Most People With Schizophrenia Don't Take Meds as Directed: Study

Non-compliance causes higher medical costs and more hospitalizations

THURSDAY, April 1, 2004 (HealthDayNews) -- Although anti-psychotic medications can help people with schizophrenia live more normal lives, almost 60 percent don't take these medications as prescribed by their doctors.

And that non-compliance leads to higher medical costs, according to a new study in the April issue of the American Journal of Psychiatry.

"We looked at adherence to anti-psychotic medications because they form the backbone of treatment for schizophrenics," said study co-author Dr. Dilip Jeste, a professor of psychiatry and neurosciences at the University of California, San Diego. "These medications are good, but they only work when taken properly."

Schizophrenia, a chronic disease of the brain, affects about 1 percent of the U.S. population, according to the National Institute of Mental Health. Symptoms can include hallucinations, delusions, paranoia, disordered thinking and difficulty expressing emotions.

For this study, Jeste and his colleagues reviewed claims and eligibility data for 1,619 people with schizophrenia who were receiving treatment between 1998 and 2000. The data were provided by the San Diego County Adult Mental Health Services and Medi-Cal, California's Medicaid program.

Most of the study subjects were between 30 and 59 -- the average age was 42. Fifty-six percent were men. Twenty-five percent of the group also had a known substance-abuse problem. Half lived on their own, while 19 percent lived with family. Another 25 percent lived in assisted-living facilities and 5 percent were homeless.

Only 41 percent of the people studied took their medication as prescribed. Twenty-four percent were non-adherent, which meant they filled less than 50 percent of their anti-psychotic medication prescriptions, Jeste said. Seventeen percent were partially adherent, which meant they filled between 50 percent and 80 percent of their prescriptions.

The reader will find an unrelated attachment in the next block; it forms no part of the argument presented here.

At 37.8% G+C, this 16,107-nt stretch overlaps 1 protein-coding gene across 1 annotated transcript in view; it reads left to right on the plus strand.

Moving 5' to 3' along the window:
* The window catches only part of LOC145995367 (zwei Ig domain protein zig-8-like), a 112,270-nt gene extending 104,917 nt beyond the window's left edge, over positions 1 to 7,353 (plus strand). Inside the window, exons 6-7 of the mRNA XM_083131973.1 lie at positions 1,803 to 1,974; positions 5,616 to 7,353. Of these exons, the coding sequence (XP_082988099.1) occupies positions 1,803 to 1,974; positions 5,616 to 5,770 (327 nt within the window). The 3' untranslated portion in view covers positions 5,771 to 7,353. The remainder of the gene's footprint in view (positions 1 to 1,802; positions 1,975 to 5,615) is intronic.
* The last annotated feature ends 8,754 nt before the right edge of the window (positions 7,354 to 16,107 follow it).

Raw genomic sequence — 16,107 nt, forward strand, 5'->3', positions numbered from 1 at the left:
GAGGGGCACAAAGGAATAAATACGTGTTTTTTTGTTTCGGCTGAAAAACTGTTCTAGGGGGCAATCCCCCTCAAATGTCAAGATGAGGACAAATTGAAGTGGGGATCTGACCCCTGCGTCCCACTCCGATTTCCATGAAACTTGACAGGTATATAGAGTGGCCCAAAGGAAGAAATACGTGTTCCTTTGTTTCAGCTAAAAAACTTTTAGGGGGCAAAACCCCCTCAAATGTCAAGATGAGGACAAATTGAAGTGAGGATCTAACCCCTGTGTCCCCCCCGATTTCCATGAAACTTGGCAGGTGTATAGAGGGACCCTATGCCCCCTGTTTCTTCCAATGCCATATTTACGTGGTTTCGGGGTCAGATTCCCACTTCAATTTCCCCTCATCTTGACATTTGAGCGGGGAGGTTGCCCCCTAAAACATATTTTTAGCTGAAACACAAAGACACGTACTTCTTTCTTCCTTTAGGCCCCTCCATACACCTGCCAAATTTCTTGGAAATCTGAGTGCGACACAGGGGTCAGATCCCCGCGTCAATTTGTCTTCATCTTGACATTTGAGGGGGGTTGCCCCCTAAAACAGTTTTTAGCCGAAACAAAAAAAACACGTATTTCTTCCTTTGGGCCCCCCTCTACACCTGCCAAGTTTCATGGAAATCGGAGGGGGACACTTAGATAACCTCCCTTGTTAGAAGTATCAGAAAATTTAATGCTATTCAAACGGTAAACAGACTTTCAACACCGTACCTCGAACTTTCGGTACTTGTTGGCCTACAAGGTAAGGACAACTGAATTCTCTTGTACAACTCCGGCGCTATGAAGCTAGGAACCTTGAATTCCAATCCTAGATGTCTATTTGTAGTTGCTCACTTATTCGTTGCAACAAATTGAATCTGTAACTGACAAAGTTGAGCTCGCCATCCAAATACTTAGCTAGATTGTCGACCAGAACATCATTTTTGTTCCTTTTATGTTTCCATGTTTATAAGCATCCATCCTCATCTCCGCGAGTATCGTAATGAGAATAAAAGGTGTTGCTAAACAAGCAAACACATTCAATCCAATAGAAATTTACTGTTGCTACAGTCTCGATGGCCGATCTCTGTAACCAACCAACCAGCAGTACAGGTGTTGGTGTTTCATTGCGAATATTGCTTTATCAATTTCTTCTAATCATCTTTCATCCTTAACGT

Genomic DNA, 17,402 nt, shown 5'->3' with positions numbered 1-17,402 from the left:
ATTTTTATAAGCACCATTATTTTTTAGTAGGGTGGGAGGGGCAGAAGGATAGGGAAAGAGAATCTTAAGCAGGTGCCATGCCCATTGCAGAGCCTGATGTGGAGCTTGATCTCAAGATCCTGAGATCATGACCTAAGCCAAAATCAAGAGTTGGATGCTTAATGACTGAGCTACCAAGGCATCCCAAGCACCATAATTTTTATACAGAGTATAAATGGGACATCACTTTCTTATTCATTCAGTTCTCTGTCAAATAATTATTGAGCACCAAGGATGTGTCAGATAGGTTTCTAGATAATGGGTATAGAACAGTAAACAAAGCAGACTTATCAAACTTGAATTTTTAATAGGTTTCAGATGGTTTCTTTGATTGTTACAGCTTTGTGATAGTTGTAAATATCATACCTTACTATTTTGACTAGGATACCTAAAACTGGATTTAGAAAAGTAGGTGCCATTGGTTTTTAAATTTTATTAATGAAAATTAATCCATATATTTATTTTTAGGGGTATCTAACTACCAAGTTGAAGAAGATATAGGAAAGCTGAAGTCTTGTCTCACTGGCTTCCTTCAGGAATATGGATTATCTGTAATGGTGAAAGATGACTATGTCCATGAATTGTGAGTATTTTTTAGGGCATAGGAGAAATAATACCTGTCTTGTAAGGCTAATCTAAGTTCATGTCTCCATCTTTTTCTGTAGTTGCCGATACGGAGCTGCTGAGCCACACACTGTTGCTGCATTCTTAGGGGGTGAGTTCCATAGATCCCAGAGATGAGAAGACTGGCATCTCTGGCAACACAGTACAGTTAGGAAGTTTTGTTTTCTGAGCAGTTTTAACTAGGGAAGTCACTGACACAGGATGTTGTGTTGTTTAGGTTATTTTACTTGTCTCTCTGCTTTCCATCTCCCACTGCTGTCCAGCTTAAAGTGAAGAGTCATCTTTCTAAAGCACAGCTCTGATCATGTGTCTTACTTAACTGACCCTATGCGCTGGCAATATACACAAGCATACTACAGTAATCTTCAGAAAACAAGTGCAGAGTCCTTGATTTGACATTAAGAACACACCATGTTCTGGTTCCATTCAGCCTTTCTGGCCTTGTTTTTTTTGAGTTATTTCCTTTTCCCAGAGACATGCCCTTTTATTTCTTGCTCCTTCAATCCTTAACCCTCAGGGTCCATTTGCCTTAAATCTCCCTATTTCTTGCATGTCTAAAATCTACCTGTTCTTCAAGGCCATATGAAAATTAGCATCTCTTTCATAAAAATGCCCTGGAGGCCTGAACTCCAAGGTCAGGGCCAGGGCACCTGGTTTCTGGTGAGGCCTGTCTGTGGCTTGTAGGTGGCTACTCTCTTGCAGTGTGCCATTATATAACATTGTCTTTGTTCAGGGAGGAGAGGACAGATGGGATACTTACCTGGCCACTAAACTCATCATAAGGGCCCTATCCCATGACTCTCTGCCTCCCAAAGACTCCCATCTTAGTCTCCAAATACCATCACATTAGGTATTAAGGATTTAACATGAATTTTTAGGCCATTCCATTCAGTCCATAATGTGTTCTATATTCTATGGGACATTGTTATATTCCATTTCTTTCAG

What surprised the researchers was the number of "excess fillers" they discovered. Nearly 20 percent of the people studied filled prescriptions for more medication than they needed.

Not surprisingly, psychiatric hospitalizations were much higher for those who didn't take their medications as prescribed. People who were non-adherent were two and half times as likely to be hospitalized for psychiatric reasons. Those who were partially adherent or "excess fillers" were 80 percent more likely to be hospitalized.

Even hospitalizations for non-psychiatric reasons were higher for those who didn't follow their drug regimen. Those who were non-compliant or excess fillers were 70 percent more likely to be hospitalized for medical reasons than people who adhered to their drug schedule. Those who were partially compliant were 30 percent more likely to have a medical hospitalization.

Hospital costs were three times as high for people who didn't take their medication properly compared to those who did. Costs for people who were partially adherent or excess fillers were about two and half times higher.

Dr. Hiten Patel, a psychiatrist at William Beaumont Hospital in Royal Oak, Mich., said the study's findings aren't surprising. "We know that there is a very high degree of non-compliance in people with schizophrenia," he said.

Jeste said the researchers weren't able to discern the reasons for non-compliance from the available data. They did find that younger patients and substance abusers were less likely to take their medication as directed. People living with family or in assisted-living settings were more likely to follow prescriptions.

Both Jeste and Patel recommended bolstering community mental health systems, so support is available for people with schizophrenia.

"We expect these people who are seriously mentally ill to take their medication, sometimes several times a day or multiple medications, and it's really hard," Jeste said. "Instead of blaming patients, we need to provide education to help them understand why they need the medication, and case management helps. If there is someone else who is interested and helping them, medication adherence will likely improve significantly."

Patel said if you have a family member or friend who has schizophrenia, you can help them adhere to their prescriptions. He said be supportive, but also be vigilant that they're taking their medications, adding that it's a good idea to actually check the prescription bottles to make sure the right amount of pills have been taken.

More information

To learn more about schizophrenia, visit the National Institute of Mental Health or the American Psychiatric Association.

Read this Next
About UsOur ProductsCustom SolutionsHow it’s SoldOur ResultsDeliveryContact UsBlogPrivacy PolicyFAQ